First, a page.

Part 1 of Concussion Series
The million dollar question in protective athletic equipment these days involves determining the actual benefit of sports equipment in the prevention of concussions. On the list of politically correct hot topics not to discuss at cocktail parties, it ranks up there with religion, politics and gender issues. It doesn’t take the publication of more than a blog or two about mouthguards to realize that everyone in the world of sports dentistry, or sport in general, has an opinion about this. There is absolutely no doubt that a well designed, custom fit mouthguard reduces the incidence of dental injury due to trauma(1). What does the research tell us about concussion prevention? Appreciate that it is difficult ethically to evaluate in a well controlled laboratory study concussion injuries and their prevention. Not too many high-performance athletes want to sign up for a study examining the short and long term effects of getting smacked in the head with or without a mouthguard, and given the potential research outcomes, I wouldn’t want to either. Because of this, we are forced to look at theoretical models of concussions and prevention, bench top biomechanical studies and epidemiological studies to shed some light on the debate. In this blog (the first in a series looking at published research on concussions), we’ll look back at some historical population studies examining concussion injuries and mouthguard use. Epidemiology is a study of patterns of health and illness on a grand scale and is used to help inform evidence-based medical practitioners about risk factors and optimal treatment approaches for disease and to help prevent further illness.
A comprehensive review of the literature evaluating protective equipment and concussion prevention was published in the British Journal of Sports Medicine in 2009(2). This article, written by, among others, a local Calgary researcher named Dr. Brian Benson (Sport Medicine Centre, Faculty of Kinesiology, and Department of Community Health Sciences, Faculty of Medicine, University of Calgary, Calgary, Alberta, Canada) evaluated over 150 articles published in legitimate peer reviewed scientific journals. Here are some of the highlights related to mouthguard research. A study of 1033 professional ice hockey players published in 2005(3) revealed that the risk of concussion was not significantly different between players wearing mouthguards versus no mouthguards however, symptom severity was significantly greater for athletes not wearing mouthguards compared with those who did (players who wore mouthguards had significantly lower severity of injury than those that did not!). This was consistent with another study published in 2002(4) which provided evidence to suggest a protective effect of mouthguard use on concussion severity. In an earlier study done in the US, it was demonstrated that, when worn properly, mouth guards have been reported to decrease the risk of jaw fractures and reduce dental and concussion injury rates by 70% and 75% respectively(1). Modification of commercial (boil and bite/stock) mouth guards by making them smaller, however, has been shown to dramatically diminish this protective effect. Hockey is not the only sport which is garnering attention in the realm of concussion injury. A study evaluating 2470 football players from 21 Alabama high schools over 3 season illustrated that over half of all concussions sustained were by players not wearing mouthguards(5) (players that wore mouthguards had less concussions than those that did not!). Dr. Ray Padilla and some of his colleagues looked at this same issue and published some preliminary results of their study in the Journal of Dental Traumatology in October of 2009. They reported that a customized mouthguard may in-fact decrease the incidence of concussion/mild traumatic brain injuries in high school football athletes, but also noted that more comprehensive studies are required to confirm these initial findings(6).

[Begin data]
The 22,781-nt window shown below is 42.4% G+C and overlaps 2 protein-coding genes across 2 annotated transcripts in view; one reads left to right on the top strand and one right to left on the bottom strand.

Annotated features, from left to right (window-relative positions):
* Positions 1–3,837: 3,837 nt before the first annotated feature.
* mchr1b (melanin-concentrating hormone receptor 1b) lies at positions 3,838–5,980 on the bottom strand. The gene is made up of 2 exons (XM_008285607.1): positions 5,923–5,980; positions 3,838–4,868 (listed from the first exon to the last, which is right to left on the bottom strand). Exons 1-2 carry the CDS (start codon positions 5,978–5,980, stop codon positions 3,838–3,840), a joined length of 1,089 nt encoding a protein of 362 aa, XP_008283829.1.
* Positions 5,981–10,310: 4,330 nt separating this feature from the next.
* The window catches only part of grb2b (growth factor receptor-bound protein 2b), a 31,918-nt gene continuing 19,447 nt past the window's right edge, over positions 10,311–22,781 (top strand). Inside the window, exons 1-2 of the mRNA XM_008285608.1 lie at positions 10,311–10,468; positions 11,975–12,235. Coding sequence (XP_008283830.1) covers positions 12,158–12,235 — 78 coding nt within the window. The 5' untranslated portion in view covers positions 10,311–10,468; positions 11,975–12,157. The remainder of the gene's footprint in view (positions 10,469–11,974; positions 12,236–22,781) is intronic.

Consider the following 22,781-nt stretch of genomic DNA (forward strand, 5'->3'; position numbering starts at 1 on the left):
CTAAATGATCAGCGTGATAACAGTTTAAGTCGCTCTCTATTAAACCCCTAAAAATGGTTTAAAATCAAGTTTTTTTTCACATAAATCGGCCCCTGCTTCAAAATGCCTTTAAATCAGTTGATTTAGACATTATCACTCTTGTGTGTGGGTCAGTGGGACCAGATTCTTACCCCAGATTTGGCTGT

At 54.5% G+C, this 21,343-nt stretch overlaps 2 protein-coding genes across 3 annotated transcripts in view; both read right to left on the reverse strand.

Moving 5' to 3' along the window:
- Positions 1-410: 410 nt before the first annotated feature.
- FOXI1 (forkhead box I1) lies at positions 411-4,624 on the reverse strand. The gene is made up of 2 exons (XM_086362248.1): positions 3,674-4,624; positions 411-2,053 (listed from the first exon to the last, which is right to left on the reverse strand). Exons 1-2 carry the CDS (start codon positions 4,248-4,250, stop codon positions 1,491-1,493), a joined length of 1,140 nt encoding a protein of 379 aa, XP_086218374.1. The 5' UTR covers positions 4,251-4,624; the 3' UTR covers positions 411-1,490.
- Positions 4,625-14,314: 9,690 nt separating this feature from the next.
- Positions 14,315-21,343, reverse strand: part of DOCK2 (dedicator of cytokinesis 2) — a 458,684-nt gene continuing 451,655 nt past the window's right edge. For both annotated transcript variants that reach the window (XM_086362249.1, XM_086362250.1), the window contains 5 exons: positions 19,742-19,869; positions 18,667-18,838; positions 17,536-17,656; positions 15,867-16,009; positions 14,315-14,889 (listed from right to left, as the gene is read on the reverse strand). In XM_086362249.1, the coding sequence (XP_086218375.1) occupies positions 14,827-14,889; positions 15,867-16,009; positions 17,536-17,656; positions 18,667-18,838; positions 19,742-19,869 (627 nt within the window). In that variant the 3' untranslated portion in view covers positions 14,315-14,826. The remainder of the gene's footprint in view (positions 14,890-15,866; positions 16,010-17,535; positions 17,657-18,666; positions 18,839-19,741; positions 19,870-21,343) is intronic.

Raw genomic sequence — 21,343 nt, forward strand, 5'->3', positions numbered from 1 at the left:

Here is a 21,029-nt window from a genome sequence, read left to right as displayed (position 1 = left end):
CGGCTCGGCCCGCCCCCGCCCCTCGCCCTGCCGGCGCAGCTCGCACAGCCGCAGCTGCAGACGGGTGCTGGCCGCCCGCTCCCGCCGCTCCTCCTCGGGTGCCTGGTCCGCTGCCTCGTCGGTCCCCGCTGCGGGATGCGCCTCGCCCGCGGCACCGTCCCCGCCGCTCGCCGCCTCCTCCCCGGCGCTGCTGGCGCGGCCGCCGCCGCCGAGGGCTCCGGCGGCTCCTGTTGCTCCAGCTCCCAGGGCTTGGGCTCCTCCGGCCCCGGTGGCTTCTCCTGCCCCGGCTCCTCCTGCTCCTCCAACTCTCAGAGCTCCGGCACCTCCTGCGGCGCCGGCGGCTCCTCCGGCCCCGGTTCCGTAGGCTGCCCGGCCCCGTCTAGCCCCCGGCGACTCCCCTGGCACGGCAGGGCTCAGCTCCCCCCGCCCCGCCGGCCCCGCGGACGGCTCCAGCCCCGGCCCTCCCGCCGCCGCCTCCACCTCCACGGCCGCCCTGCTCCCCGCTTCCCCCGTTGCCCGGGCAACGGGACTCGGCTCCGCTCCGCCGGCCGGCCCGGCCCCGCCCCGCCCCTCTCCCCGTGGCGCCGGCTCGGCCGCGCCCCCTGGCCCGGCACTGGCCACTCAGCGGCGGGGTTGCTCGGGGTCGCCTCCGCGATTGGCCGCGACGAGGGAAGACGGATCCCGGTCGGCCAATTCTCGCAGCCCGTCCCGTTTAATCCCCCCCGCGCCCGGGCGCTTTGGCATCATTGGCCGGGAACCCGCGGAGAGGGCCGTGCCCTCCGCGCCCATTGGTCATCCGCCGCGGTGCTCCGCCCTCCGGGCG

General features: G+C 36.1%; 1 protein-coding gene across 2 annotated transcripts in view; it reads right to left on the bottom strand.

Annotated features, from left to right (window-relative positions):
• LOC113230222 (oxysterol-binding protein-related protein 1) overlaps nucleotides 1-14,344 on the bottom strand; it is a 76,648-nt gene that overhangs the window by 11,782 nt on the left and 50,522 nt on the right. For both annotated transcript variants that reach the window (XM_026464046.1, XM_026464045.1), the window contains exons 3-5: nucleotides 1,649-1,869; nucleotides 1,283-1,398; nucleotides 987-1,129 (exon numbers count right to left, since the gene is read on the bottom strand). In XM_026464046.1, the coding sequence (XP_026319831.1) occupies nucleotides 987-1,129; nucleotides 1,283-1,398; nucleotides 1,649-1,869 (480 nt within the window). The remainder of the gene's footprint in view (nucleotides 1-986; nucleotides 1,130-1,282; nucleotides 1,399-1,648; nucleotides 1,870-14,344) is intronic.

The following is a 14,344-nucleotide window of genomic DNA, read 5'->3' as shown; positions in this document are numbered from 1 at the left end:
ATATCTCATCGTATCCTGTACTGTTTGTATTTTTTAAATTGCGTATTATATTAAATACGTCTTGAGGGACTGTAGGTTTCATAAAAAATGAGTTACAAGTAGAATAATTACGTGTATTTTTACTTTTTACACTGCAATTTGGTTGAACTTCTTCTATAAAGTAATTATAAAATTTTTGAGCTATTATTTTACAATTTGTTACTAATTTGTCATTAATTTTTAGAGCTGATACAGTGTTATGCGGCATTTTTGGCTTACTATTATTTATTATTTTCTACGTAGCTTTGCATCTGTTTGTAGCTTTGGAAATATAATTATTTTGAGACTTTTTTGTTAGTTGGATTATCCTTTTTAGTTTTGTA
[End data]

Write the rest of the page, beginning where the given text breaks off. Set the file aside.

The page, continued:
The Take Home Point:
Research documenting exposure of athletes to concussive forces in game situations shows that protective athletic equipment can reduce both the severity and the incidence of concussion injuries in sports. Although more research is required to help us understand how these injuries occur and how to further reduce their incidence and severity, wearing a high-performance custom fit mouthguard as part of your protective gear is a great first step to reducing the impact that a heavy blow can have on your game, while increasing the impact that you can have on the outcome of your game! Stay tuned for our next blog on bio-mechanical studies and custom mouthguard use.
- Mastrangelo F. Eye and face injuries in high school hockey: cutting down the risks. In: Castaldi CR, Hoerner EF, eds. Safety in ice hockey. Philadelphia, PA: American Society for Testing and Materials, 1989:52–4.
- B W Benson, G M Hamilton,W H Meeuwisse, P McCrory, J Dvorak. Is protective equipment useful in preventing concussion? A systematic review of the literature. Br J Sports Med 2009;43(Suppl I):i56–i67. doi:10.1136/bjsm.2009.058271
- Benson B, Meeuwisse W. The risk of concussion associated with mouthguard use among professional ice hockey players [abstract]. Clin J Sport Med 2005;15:395.
- Benson B, Rose M, Meeuwisse W. The impact of face shield use on concussions in ice hockey: a multivariate analysis. Br J Sports Med 2002;36:27–32.
- McNutt T, Shannon S, Wright J, et al. Oral trauma in adolescent athletes: a study of mouth protectors. Pediatr Dent 1989;11:7–11.
- Dave Singh, Gerald J. Maher, Ray R. Padilla. Customized Mandibular Orthotics in the prevention of concussion/mild traumatic brain injury in football players: a preliminary study. Dental Traumatology. Volume 25, Issue 5, pages 515-521, October 2009